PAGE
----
‘We should cherish our local shops’

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IN an age where retail chains and supermarkets continue to dominate the shopping habits of the vast majority of consumers it is heartening to report that many independent traders are continuing to thrive.

The debate has long raged on as to whether the steady encroachment of supermarket and metro outlets into communities are contributing to the erosion of local high streets, where for sale and for rent signs are becoming more 
common.

But if anything the success of Edinburgh shops and businesses in the Scottish Independent Retail Awards show that some are not only fighting back, but are proving to be hugely positive stories.

The old fashioned values of knowing your customers and providing excellent service are the cornerstone of their success.

By doing so they have been able to establish customer loyalty and are reaping the rewards for their hard work and market awareness.

Loopy Lorna’s Tearoom, the Edinburgh Bookshop and The Manna House are three shining examples of what can be done to resist the march of the retail juggernauts. The message to others is clear: do it well, and your customers will love you for it, regardless of your size.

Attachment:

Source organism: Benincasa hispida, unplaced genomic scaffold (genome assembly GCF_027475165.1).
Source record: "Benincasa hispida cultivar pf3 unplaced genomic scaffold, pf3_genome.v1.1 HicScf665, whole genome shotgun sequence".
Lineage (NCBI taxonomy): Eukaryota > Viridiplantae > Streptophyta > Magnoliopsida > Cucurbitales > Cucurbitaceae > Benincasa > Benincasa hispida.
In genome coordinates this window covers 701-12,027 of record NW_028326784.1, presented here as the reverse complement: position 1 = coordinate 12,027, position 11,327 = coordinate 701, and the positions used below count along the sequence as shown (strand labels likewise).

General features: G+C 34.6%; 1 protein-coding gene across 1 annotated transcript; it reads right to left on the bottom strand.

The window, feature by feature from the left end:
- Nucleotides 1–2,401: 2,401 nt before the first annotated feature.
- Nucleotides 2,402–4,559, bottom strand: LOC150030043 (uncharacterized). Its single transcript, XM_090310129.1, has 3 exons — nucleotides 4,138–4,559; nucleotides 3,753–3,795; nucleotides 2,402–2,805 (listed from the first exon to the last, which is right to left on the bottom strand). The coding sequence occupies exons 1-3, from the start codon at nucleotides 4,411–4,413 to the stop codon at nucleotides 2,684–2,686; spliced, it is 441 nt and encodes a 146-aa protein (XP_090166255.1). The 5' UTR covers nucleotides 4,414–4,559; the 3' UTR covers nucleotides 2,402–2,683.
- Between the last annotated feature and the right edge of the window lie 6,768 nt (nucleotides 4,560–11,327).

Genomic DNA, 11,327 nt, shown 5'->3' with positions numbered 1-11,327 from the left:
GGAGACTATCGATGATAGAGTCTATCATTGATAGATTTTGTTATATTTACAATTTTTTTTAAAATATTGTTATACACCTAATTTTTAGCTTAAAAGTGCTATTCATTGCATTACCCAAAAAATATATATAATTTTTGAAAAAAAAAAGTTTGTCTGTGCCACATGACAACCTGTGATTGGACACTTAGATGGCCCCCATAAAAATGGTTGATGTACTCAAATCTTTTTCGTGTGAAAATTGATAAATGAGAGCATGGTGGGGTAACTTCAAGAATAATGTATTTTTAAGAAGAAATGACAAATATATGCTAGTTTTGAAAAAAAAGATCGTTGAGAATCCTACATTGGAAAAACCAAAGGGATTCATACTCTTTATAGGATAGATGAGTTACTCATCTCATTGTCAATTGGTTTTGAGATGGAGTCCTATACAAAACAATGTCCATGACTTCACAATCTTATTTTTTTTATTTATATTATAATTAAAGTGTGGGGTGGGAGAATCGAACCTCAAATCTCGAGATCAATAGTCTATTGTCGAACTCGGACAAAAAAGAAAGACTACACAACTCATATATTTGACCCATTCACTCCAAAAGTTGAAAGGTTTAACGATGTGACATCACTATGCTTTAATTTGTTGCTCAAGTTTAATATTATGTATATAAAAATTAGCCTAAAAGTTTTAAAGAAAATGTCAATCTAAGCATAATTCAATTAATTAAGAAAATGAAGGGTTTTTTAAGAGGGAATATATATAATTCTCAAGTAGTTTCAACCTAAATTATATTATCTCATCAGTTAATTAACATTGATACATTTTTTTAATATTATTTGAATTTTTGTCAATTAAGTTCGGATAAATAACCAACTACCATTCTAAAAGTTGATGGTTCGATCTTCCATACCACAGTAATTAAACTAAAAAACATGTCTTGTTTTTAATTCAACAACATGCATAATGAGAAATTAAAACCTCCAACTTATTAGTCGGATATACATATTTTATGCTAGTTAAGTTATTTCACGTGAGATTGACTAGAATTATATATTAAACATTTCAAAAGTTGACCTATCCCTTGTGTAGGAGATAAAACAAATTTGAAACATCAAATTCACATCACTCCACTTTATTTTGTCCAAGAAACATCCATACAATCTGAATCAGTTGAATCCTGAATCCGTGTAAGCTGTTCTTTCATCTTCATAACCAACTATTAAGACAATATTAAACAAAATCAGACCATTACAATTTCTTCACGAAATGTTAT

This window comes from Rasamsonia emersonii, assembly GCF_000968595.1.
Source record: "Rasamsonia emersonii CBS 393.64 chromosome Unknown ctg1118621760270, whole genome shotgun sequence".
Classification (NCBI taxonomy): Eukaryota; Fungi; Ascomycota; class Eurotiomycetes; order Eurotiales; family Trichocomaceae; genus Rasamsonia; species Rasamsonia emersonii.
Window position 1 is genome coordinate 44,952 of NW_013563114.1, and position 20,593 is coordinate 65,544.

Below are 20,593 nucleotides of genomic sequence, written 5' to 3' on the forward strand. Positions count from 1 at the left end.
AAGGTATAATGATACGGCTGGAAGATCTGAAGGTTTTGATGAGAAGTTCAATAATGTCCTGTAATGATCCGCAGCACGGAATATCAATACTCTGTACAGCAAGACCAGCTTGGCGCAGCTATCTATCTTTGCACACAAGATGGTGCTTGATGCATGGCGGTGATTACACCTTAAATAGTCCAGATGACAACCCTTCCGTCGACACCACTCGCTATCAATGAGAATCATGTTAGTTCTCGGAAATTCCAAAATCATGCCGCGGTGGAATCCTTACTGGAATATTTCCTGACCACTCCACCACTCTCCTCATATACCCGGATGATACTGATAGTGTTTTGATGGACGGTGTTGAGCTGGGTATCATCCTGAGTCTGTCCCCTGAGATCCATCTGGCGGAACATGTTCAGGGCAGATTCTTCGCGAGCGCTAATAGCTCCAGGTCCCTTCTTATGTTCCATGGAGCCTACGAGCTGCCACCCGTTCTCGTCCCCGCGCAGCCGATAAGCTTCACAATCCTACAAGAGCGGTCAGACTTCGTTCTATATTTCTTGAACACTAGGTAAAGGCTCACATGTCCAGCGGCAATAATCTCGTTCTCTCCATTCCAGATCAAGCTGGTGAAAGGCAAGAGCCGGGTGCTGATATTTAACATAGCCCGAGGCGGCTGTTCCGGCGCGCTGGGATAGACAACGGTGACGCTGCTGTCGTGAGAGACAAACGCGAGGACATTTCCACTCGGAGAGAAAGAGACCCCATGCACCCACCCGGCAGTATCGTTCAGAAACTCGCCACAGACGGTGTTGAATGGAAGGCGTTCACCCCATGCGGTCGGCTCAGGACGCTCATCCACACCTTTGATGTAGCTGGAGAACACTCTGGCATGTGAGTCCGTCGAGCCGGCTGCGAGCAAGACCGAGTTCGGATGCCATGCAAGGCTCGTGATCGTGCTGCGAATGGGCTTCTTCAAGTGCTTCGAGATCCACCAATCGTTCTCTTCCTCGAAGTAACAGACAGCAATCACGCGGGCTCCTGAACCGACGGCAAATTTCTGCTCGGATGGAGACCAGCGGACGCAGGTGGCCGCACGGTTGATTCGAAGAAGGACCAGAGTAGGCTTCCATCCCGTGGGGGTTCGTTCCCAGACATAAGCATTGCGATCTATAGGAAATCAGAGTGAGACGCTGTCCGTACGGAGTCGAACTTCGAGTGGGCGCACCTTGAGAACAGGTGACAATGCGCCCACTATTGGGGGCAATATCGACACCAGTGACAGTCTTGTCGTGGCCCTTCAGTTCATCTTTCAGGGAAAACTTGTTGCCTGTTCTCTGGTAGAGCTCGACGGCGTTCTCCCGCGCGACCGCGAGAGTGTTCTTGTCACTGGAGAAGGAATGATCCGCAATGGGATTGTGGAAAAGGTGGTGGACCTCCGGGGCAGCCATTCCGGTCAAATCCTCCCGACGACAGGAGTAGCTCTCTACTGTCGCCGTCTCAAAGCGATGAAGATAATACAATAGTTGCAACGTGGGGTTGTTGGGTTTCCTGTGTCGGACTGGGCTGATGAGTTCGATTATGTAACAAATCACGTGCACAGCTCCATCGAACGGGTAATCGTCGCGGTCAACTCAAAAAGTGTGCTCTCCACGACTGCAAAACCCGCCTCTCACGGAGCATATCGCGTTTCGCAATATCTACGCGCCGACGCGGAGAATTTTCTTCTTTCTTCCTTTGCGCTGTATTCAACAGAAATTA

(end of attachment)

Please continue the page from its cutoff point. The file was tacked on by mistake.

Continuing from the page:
There is nothing wrong with a chain or a supermarket. But a vibrant high street should have a healthy mix of local and national shops. Many of these local shops operate on small margins and with staff who work incredibly hard to make them succeed. We should cherish our excellent local shops, pass on the word to others and ensure we patronise them whenever we can.

Santa snub

Santa’s grotto in Jenners has been as much a part of Christmas for generations of Edinburgh children as, well, the Jenners Christmas tree.

So the news today that St Nick has been evicted because of a lack of space will inevitably provoke a chorus of “bah humbug” across the city (and if you think this talk of Christmas is a bit premature, there are just 69 shopping days left!).

Thankfully, Santa will retain visiting rights so all festive cheer will not be extinguished, but it is nonetheless sad to see a city tradition disappear.

No doubt other stores will move quickly to fill the Santa-shaped gap in the market, and we are assured the famous tree will be back in its regular spot this year.

And the unemployed Father Christmas can take one positive if he takes a job at an out-of-town shopping centre – it must have been a nightmare 
trying to park a sleigh on Princes Street.